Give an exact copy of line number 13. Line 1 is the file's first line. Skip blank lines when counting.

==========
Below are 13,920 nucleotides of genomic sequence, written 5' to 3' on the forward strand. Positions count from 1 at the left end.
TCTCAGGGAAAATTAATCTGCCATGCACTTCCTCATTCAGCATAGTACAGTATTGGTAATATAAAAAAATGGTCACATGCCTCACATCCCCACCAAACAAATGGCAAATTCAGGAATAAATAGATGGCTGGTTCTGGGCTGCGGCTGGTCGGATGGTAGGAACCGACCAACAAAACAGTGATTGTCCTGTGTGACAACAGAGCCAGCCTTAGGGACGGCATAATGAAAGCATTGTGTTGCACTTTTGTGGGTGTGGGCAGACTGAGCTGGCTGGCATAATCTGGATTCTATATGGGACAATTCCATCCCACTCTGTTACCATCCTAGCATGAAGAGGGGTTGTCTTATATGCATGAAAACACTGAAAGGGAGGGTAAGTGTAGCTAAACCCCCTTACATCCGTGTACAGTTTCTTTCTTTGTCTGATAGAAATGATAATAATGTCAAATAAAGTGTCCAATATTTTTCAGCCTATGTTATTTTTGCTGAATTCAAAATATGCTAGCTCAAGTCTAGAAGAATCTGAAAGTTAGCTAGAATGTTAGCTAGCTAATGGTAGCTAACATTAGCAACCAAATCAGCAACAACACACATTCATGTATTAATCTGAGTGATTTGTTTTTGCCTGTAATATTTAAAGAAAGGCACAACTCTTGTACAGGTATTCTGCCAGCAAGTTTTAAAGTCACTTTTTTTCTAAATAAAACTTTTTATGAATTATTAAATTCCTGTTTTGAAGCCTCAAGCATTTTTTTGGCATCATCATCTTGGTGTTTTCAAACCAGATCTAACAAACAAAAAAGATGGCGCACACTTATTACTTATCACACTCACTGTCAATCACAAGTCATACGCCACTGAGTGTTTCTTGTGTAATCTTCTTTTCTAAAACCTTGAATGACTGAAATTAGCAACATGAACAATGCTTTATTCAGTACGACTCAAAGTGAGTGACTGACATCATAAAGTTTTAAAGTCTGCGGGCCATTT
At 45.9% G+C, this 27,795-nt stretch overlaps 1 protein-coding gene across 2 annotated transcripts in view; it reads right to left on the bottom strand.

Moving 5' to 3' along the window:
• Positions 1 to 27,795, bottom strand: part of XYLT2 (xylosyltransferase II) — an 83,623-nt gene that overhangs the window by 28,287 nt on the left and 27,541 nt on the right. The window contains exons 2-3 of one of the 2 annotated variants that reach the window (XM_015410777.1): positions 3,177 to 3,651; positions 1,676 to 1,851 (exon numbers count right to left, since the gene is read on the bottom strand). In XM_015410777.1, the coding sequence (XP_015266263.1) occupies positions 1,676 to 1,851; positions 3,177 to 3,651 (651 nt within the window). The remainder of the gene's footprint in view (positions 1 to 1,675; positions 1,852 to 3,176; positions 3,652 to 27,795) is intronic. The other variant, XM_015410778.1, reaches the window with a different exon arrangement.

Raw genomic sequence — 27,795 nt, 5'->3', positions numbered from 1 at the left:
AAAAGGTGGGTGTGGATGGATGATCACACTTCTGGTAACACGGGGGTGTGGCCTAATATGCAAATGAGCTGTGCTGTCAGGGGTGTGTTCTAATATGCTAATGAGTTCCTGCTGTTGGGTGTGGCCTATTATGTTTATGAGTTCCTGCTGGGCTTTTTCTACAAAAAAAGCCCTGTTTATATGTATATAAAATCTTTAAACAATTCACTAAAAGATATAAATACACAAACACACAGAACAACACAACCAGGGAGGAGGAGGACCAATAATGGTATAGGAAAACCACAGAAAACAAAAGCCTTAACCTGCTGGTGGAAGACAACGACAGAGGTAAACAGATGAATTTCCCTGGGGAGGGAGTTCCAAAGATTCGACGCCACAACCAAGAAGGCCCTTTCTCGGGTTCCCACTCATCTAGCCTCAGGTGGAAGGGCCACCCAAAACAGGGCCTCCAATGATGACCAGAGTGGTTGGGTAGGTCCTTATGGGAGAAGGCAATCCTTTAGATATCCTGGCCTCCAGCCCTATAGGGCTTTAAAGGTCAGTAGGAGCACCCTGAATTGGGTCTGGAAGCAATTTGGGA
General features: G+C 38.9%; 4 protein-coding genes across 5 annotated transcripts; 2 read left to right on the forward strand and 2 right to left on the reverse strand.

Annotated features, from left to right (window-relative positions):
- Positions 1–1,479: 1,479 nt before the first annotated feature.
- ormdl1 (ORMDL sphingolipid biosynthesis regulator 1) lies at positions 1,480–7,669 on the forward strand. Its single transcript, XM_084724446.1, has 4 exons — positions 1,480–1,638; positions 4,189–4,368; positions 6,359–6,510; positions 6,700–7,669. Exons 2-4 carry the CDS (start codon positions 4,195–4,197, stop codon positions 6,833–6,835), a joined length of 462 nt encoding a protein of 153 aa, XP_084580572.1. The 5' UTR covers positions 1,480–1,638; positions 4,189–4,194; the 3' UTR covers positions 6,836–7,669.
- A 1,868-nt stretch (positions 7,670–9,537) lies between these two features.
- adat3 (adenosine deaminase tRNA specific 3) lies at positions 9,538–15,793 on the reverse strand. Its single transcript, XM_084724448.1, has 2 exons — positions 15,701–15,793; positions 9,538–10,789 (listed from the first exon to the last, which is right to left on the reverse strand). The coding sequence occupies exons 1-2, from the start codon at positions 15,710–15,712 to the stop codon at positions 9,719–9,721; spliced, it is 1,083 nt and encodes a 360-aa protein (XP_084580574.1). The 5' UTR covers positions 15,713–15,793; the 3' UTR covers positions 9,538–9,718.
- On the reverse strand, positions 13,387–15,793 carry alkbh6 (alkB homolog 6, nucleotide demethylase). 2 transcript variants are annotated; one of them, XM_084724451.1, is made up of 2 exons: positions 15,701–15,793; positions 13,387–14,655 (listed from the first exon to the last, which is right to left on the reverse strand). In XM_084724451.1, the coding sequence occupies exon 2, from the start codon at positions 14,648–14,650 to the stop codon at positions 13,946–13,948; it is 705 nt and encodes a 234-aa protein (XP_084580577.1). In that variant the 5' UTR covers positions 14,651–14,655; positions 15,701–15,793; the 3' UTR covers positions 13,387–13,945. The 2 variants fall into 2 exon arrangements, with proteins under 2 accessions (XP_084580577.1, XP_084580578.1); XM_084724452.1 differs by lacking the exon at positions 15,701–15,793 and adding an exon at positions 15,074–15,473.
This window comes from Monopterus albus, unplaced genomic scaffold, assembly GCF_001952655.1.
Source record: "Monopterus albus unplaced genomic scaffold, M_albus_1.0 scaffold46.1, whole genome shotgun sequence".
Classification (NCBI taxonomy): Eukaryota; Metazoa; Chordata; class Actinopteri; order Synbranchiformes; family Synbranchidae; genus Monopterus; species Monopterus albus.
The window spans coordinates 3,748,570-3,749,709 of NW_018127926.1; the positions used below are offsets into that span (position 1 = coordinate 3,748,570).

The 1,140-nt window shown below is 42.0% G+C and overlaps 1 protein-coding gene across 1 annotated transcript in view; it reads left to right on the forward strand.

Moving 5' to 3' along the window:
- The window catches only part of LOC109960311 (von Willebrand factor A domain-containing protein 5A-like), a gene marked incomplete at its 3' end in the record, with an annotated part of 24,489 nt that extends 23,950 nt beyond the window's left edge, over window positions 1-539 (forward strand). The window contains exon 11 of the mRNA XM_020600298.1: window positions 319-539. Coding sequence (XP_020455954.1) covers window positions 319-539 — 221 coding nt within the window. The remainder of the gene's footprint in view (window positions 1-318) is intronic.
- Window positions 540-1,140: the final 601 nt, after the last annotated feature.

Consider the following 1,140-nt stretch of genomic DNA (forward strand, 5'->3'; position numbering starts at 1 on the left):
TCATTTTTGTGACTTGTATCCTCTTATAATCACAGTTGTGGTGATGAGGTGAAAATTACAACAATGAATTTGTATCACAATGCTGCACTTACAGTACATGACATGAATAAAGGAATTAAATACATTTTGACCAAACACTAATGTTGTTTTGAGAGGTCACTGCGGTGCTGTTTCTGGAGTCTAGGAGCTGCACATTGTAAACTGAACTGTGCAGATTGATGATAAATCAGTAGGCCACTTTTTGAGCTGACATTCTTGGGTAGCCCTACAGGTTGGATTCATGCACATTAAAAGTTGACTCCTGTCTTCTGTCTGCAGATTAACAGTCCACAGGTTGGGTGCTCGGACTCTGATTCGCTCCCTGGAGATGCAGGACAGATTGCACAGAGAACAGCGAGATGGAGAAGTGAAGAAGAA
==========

- adat3 (adenosine deaminase tRNA specific 3) lies at positions 9,538–15,793 on the reverse strand. Its single transcript, XM_084724448.1, has 2 exons — positions 15,701–15,793; positions 9,538–10,789 (listed from the first exon to the last, which is right to left on the reverse strand). The coding sequence occupies exons 1-2, from the start codon at positions 15,710–15,712 to the stop codon at positions 9,719–9,721; spliced, it is 1,083 nt and encodes a 360-aa protein (XP_084580574.1). The 5' UTR covers positions 15,713–15,793; the 3' UTR covers positions 9,538–9,718.